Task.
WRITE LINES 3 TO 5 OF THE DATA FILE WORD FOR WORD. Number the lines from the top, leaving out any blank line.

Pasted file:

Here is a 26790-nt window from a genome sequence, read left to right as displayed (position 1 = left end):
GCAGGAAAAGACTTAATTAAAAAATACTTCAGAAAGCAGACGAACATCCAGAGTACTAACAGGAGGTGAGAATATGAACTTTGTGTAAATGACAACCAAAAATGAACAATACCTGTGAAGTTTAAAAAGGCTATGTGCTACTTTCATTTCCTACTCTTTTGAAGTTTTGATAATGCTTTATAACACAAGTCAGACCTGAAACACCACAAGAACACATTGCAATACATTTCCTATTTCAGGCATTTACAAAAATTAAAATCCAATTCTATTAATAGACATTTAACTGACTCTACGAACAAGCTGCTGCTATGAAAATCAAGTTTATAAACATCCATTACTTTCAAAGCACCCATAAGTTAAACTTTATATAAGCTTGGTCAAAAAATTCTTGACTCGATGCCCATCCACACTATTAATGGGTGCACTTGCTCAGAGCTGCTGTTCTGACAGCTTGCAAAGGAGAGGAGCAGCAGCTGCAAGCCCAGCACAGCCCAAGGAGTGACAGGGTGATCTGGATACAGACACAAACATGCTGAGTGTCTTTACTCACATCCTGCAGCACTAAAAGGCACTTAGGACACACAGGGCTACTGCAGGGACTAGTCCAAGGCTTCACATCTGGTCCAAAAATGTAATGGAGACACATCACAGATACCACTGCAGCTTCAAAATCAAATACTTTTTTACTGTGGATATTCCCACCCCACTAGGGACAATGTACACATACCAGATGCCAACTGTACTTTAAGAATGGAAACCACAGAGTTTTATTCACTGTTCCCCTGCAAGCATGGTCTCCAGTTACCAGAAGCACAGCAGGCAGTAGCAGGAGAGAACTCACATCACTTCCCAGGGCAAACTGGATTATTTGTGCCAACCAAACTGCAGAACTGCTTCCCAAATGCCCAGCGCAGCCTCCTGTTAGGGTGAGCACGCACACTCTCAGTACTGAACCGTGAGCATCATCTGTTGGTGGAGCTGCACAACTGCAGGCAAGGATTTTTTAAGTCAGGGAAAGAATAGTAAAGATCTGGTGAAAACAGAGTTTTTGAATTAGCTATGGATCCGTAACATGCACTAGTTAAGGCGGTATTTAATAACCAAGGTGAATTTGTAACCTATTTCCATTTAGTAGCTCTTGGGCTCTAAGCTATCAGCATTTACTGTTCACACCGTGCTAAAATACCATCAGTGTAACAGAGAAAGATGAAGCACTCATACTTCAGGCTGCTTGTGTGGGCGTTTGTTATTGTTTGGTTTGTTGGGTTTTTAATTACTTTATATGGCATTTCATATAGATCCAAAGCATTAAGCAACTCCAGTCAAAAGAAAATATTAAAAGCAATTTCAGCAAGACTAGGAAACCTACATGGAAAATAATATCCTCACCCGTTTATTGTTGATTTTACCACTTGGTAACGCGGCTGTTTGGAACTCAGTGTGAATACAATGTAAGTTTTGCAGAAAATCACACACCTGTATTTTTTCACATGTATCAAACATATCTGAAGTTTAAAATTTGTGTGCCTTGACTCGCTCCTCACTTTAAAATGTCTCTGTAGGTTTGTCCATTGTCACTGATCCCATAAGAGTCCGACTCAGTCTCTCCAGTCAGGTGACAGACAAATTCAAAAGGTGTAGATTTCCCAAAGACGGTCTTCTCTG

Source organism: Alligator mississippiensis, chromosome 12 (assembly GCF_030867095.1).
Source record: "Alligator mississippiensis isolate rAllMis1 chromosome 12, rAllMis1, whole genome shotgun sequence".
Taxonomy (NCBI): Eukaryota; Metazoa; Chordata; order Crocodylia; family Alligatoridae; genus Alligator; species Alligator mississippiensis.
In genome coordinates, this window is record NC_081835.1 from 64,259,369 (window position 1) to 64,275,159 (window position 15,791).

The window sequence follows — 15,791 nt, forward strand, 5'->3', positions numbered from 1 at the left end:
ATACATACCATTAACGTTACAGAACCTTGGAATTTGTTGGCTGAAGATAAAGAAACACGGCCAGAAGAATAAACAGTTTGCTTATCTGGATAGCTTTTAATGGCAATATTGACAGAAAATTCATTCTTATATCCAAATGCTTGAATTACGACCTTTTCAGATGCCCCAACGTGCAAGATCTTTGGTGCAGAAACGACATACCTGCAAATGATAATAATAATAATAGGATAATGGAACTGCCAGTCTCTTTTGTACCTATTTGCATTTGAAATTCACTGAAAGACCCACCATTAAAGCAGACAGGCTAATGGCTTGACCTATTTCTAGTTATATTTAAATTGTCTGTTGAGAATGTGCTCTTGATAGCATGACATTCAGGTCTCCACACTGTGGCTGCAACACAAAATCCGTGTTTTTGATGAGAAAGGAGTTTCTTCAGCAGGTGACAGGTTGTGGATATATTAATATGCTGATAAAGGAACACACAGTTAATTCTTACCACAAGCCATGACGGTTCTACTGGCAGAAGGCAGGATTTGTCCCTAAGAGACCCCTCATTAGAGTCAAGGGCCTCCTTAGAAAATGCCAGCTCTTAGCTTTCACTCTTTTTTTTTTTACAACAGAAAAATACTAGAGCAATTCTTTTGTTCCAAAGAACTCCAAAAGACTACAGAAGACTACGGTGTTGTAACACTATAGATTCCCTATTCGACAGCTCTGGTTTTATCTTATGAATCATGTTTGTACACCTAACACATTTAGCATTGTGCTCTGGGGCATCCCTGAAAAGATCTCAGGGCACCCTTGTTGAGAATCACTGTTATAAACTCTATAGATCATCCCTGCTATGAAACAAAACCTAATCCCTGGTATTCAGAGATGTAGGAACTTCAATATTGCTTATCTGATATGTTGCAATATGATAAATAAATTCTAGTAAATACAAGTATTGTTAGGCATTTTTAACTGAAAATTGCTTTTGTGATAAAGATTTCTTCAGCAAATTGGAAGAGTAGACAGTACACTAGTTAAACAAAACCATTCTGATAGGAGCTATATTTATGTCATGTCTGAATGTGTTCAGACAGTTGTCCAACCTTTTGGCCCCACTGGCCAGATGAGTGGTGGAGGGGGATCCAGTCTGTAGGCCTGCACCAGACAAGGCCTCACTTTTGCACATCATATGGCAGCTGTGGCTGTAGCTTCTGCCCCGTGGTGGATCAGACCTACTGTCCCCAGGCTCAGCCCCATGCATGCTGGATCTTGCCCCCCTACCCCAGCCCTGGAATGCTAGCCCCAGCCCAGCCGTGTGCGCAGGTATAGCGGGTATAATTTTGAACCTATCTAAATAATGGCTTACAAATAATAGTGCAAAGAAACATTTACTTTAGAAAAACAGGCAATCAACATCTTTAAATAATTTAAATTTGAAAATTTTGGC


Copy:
Source organism: Alligator mississippiensis, chromosome 12 (assembly GCF_030867095.1).
Source record: "Alligator mississippiensis isolate rAllMis1 chromosome 12, rAllMis1, whole genome shotgun sequence".
Taxonomy (NCBI): Eukaryota; Metazoa; Chordata; order Crocodylia; family Alligatoridae; genus Alligator; species Alligator mississippiensis.